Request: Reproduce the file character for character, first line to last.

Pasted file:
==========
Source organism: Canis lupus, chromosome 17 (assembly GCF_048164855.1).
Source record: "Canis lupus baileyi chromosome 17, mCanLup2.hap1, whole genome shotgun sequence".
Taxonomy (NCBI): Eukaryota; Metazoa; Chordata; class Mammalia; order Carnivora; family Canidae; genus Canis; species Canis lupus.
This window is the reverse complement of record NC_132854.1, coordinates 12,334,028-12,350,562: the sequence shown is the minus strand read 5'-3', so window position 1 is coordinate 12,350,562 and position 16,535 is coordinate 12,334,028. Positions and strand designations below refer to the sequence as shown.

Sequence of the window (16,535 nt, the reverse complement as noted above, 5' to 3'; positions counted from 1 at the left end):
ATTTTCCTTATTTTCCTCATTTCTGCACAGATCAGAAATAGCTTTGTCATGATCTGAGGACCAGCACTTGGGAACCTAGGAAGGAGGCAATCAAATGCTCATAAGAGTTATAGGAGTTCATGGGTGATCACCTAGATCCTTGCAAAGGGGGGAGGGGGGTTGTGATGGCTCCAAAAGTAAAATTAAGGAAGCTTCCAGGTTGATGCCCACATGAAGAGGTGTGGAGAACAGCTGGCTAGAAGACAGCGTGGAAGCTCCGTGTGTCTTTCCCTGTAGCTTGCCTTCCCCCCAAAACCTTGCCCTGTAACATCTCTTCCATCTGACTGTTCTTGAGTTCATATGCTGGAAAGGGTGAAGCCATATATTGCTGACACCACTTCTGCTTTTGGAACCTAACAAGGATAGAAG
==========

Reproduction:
Source organism: Canis lupus, chromosome 17 (assembly GCF_048164855.1).
Source record: "Canis lupus baileyi chromosome 17, mCanLup2.hap1, whole genome shotgun sequence".
Taxonomy (NCBI): Eukaryota; Metazoa; Chordata; class Mammalia; order Carnivora; family Canidae; genus Canis; species Canis lupus.
This window is the reverse complement of record NC_132854.1, coordinates 12,334,028-12,350,562: the sequence shown is the minus strand read 5'-3', so window position 1 is coordinate 12,350,562 and position 16,535 is coordinate 12,334,028. Positions and strand designations below refer to the sequence as shown.

Sequence of the window (16,535 nt, the reverse complement as noted above, 5' to 3'; positions counted from 1 at the left end):
ATTTTCCTTATTTTCCTCATTTCTGCACAGATCAGAAATAGCTTTGTCATGATCTGAGGACCAGCACTTGGGAACCTAGGAAGGAGGCAATCAAATGCTCATAAGAGTTATAGGAGTTCATGGGTGATCACCTAGATCCTTGCAAAGGGGGGAGGGGGGTTGTGATGGCTCCAAAAGTAAAATTAAGGAAGCTTCCAGGTTGATGCCCACATGAAGAGGTGTGGAGAACAGCTGGCTAGAAGACAGCGTGGAAGCTCCGTGTGTCTTTCCCTGTAGCTTGCCTTCCCCCCAAAACCTTGCCCTGTAACATCTCTTCCATCTGACTGTTCTTGAGTTCATATGCTGGAAAGGGTGAAGCCATATATTGCTGACACCACTTCTGCTTTTGGAACCTAACAAGGATAGAAG